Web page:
Scottish Learning Festival 2018 – call for seminars now open
The Scottish Learning Festival 2018 takes place on Wednesday 19 and Thursday 20 September in the SEC, Glasgow. Education Scotland organises the event and is now accepting seminar proposals for the 2018 conference programme.
Is there a project you have been working on that could be showcased? Or perhaps you are aware of establishments that demonstrate good practice? We would encourage you to share this information with your colleagues and networks and submit relevant proposals for consideration before midday on Monday 19 February, more information is available on the Education Scotland website.
We look forward to receiving seminar proposals from you and your networks.
The Education and Skills Committee will be undertaking visits during January.
The Committee will be meeting in Glasgow and Peterhead with a focus on education reforms. The programmes for both sets of visits include a focus group with heads and deputy heads, a formal meeting, and an informal meet and greet session (directly following the formal meeting).
Full details can be found by clicking here
Please find below a link to the Commissioner for Fair Access’ first annual report which was published this morning at 9.30. The Commissioner would like you to have sight of this along with the accompanying press release, also below.
Fair Access Commissioner sets a challenge to all: be bolder to achieve fair access
In his first annual report as Commissioner for Fair Access, Peter Scott has called on the Scottish Government, the Scottish Funding Council and universities to do more to achieve truly fair access to higher education by the end of the next decade. He says that the Government’s targets for fair access to higher education are among the most ambitious in the world, reflecting Scotland’s historic commitment to social justice and building on the commitment to free higher education for Scottish students. But to meet those targets, a revolution in practices, priorities and mind-sets is required.
The Scottish Government should consider providing extra funded places in higher education to make faster progress towards fairer access and also to dispel fears that other students will be displaced.
The Scottish Funding Council could play a more proactive role in shaping a national strategy for further and higher education in Scotland and should make fuller use of its powers to promote fair access.
And finally the Commissioner challenges universities to be bolder in lowering offers to applicants: ‘contextual admissions are the most powerful instrument available to universities to promote fairer access but more radical action is required in terms of grade adjustments, and more consistent and transparent processes are needed’.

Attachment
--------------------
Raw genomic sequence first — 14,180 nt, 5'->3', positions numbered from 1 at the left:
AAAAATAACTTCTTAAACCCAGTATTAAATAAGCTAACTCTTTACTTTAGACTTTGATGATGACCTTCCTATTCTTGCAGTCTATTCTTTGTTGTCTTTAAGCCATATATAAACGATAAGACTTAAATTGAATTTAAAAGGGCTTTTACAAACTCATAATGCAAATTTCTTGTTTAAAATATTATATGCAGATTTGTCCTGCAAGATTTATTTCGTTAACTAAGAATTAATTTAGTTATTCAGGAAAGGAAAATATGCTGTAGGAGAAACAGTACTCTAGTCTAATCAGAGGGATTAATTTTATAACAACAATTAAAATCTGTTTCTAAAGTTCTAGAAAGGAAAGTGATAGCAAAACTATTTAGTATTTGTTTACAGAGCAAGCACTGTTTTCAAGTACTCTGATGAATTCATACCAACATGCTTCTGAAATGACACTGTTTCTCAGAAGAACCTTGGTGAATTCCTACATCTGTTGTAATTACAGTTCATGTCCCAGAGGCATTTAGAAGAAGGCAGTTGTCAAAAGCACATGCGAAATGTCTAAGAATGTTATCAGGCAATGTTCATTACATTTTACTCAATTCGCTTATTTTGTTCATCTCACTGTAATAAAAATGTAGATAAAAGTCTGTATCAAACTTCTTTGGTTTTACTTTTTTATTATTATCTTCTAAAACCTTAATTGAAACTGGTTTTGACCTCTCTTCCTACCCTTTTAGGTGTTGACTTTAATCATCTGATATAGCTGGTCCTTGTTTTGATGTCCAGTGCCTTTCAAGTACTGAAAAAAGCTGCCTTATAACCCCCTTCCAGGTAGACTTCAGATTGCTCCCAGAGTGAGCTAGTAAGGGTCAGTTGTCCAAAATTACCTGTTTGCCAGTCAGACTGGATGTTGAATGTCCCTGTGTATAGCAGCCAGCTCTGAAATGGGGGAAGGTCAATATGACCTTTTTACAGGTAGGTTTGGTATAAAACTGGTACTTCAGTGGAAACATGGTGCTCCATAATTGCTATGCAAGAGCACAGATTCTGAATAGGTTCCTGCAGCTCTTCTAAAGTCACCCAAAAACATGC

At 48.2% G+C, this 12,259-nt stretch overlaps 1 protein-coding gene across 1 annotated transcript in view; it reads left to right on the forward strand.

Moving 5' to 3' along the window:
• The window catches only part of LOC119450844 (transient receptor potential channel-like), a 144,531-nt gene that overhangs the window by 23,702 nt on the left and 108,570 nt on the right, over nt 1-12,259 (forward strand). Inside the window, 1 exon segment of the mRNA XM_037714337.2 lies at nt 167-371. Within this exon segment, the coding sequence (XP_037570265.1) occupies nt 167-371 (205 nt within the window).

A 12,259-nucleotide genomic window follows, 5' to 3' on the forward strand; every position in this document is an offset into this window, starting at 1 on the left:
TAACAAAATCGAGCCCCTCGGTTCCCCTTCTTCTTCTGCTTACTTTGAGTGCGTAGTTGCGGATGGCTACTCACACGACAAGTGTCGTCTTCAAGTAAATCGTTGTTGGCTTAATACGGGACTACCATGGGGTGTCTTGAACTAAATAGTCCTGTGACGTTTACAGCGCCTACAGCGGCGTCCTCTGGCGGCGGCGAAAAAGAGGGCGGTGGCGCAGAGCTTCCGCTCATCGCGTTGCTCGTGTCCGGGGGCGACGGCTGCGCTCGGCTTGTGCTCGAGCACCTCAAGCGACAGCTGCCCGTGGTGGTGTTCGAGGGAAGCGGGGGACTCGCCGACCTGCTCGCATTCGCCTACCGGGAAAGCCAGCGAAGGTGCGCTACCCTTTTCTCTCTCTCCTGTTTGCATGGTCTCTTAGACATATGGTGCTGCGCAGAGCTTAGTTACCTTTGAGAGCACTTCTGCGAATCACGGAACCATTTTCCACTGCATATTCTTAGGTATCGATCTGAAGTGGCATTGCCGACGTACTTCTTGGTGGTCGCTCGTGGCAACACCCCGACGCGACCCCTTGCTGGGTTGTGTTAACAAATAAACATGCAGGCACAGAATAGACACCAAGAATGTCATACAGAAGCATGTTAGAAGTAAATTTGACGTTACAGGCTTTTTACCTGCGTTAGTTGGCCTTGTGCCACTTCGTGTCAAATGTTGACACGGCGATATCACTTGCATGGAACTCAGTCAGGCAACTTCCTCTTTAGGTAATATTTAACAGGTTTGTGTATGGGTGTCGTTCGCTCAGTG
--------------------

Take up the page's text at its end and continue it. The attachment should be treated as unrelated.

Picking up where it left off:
He calls for the ancient universities to take on leadership responsibility for fair access and asks that universities commit to substantially increasing the proportion and number of students transferring from college, arguing that such students should be given full credit for their previous qualifications as standard.
In its final report, A Blueprint for Fairness, the Commission on Widening Access made a recommendation for the appointment of a Commissioner for Fair Access to lead cohesive and system wide efforts to drive fair access in Scotland. Part of the Commissioner’s remit is to: Publish annually a report to Ministers outlining the Commissioner’s views on progress towards equal access in Scotland and to inform the development of effective policy at national, regional and institutional level.
Professor Sir Peter Scott was appointed Scotland’s first Commissioner for Fair Access in December 2016. Peter is Professor of Higher Education studies at University College London. Before that he was Vice-Chancellor of Kingston University and Pro Vice-Chancellor for external affairs at the University of Leeds. He was a member of the board of the Higher Education Funding Council for England where he chaired its widening participation strategic committee. His earlier career was spent in journalism and he was Editor of the Times Higher Education. He was knighted in 2007 for services to education and is the recipient of a number of honorary degrees. He has published widely on education, including widening access issues.
Please see the web links to the 2017 NIF Evidence Report and the 2018 National Improvement Framework (NIF) and Improvement Plan, which have both been published today.
The 2017 NIF Evidence Report provides an overview of what we know about Scottish education and the context in which our children and young people learn. It brings together available current evidence on achievement, attainment, health and wellbeing, and the wider education system, with a specific focus on differences between children living in the most deprived and least deprived areas.
The 2018 NIF and Improvement Plan replaces last year’s NIF and Improvement Plan and brings together what we know about how Scotland’s education system is performing and sets out the improvement activity the Scottish Government and partners will be taking forward in the year ahead.
The first ever Scottish Education Council has been established to oversee work to improve education
Full details can be found at https://news.gov.scot/news/scottish-education-council